Ochazuke is a quick-to-prepare traditional Japanese dish made by pouring green tea over cooked rice and topping it with a sprinkle of savories. It has been around in one form or another since at least the 8th-century Heian era.
The toppings and green tea instantly transform a humble bowl of rice into a culinary delight.
Below is a typical recipe with nori, arare, and umeboshi.
- One bowl of cooked rice. White rice is fine, though I prefer brown.
- One cup of green tea
- One sheet of nori (about 5×5 cm). Cut into strips
- Japanese rice crackers (any kind). The small, bite-sized ones are called arare
- One or two umeboshi pickled plums
Hint: You can choose any green tea you like. I like konacha because it is fast to prepare and economical (it’s what most sushi bars serve). Sencha is great, but it’s such a high-end tea that I prefer to have it by itself. Teas like hojicha will add a distinct raosty flavor to your dish.
- Brew your green tea (you can read about how-to-brew how-to-brew)
- Put the rice crackers in a small plastic bag and crush (a roll pin will help)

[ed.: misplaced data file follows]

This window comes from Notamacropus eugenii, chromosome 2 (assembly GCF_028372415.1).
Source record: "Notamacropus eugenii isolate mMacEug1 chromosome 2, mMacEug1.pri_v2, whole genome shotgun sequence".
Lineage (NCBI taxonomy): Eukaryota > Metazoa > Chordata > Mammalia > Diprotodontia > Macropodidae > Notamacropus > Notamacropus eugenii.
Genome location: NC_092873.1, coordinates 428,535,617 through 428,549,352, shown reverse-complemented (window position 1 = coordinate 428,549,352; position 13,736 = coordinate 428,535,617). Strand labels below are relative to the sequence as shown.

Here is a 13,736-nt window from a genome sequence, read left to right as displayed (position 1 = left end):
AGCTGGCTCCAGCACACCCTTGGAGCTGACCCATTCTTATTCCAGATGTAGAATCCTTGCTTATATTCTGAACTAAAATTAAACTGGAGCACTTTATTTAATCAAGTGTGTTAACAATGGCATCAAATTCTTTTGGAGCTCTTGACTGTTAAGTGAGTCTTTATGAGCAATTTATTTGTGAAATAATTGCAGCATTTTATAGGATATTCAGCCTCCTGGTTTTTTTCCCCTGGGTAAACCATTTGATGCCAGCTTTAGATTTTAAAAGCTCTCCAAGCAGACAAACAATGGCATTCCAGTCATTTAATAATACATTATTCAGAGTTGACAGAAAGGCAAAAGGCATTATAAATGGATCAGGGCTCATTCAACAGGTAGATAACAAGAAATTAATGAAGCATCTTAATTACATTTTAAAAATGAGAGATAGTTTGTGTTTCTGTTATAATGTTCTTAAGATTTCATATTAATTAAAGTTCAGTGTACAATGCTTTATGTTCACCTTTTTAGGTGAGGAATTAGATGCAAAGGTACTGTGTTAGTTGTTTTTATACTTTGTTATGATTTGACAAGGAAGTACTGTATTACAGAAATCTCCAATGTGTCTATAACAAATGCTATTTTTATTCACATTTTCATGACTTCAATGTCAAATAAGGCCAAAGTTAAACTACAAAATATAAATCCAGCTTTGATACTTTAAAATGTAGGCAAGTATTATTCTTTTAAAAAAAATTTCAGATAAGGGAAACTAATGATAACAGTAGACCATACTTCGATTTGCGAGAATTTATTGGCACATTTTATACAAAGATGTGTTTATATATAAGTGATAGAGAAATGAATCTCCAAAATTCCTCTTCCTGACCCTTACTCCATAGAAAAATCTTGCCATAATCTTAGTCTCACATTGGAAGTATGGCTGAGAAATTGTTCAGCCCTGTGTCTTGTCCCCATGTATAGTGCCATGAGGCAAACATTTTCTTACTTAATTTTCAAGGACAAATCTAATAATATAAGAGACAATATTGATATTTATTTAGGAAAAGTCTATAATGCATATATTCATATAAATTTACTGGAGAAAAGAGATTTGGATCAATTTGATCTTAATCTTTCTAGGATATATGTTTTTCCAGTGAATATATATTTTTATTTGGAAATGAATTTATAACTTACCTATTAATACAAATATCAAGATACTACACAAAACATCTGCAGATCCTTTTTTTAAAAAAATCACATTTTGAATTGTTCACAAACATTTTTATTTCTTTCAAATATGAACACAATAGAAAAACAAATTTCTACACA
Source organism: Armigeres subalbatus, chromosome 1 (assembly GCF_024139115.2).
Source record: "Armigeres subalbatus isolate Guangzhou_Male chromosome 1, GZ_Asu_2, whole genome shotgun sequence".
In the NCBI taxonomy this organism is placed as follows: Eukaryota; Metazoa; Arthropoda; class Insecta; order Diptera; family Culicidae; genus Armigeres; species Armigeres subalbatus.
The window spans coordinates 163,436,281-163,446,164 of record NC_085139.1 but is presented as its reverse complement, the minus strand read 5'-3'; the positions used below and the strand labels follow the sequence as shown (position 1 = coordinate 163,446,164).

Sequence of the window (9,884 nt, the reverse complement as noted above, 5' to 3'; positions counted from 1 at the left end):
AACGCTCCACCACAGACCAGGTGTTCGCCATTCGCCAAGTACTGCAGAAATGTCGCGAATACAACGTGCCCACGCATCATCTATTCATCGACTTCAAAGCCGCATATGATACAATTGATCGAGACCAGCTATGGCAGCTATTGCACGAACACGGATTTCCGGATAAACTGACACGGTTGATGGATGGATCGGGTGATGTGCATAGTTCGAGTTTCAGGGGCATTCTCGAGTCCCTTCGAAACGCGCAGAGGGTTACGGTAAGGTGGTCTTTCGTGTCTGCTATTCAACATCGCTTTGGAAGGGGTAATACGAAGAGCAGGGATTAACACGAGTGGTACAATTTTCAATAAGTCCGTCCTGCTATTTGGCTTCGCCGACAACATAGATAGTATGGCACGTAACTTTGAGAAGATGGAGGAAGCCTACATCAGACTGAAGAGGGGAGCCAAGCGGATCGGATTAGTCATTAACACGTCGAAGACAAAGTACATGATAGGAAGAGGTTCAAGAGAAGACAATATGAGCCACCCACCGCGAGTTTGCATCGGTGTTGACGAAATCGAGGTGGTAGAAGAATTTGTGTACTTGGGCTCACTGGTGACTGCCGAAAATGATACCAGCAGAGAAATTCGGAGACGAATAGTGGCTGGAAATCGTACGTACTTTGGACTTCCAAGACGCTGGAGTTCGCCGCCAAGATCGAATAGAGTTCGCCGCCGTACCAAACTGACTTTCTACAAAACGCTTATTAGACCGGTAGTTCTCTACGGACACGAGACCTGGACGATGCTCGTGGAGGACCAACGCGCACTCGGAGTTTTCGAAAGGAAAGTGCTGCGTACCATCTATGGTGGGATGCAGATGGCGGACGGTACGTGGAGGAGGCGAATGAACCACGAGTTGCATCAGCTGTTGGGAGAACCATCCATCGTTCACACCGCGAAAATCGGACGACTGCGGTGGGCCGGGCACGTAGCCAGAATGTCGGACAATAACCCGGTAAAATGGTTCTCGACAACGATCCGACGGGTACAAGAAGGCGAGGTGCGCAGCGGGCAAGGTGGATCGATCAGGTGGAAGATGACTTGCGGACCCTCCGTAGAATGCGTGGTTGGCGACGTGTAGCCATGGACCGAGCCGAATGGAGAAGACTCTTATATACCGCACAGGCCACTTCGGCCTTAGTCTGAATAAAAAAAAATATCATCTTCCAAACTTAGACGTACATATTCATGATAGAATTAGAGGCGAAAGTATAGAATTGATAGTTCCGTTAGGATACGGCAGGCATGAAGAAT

- Cut the nori in thin strips and dice the umeboshi plums
- Sprinkle the crushed rice crackers, nori strips and umeboshi (whole or minced) on top of the rice
- Pour green tea over the rice.
There are no hard-and-fast rules for how to make Ochazuke. All you need is cooked rice (even leftovers from takeouts), some green tea and toppings you like.
Be bold and experiment! If you are in a hurry, you don’t even need to warm the rice up.
You can buy Ochazuke pre-made topping mixes from a Japanese grocer. They come in small sealed packs and are relatively inexpensive. Just make sure the product label does not include ingredients you don’t like (such as excessive salt or MSG).
You can also make your own topping with western ingredients you like. Smoked salmon, bacon bits, chopped green onions, dried tomatoes, diced pickles, anchovies or similar savories will work just fine.
Typical Japanese Toppings for Ochazuke
Umeboshi: Pickled Plums
Nori: Dried seaweed sheets
Katsuo-bushi: Dried bonito flakes. Add a few drops of soy sauce.
Irigoma: Roasted sesame seeds. Use whole or ground.
Shiokara: Fermented squid and innards. This is an acquired taste!
Mentaiko: Marinated cod roe. This is also an acquired taste!
Tsukemono: Japanese pickled vegetables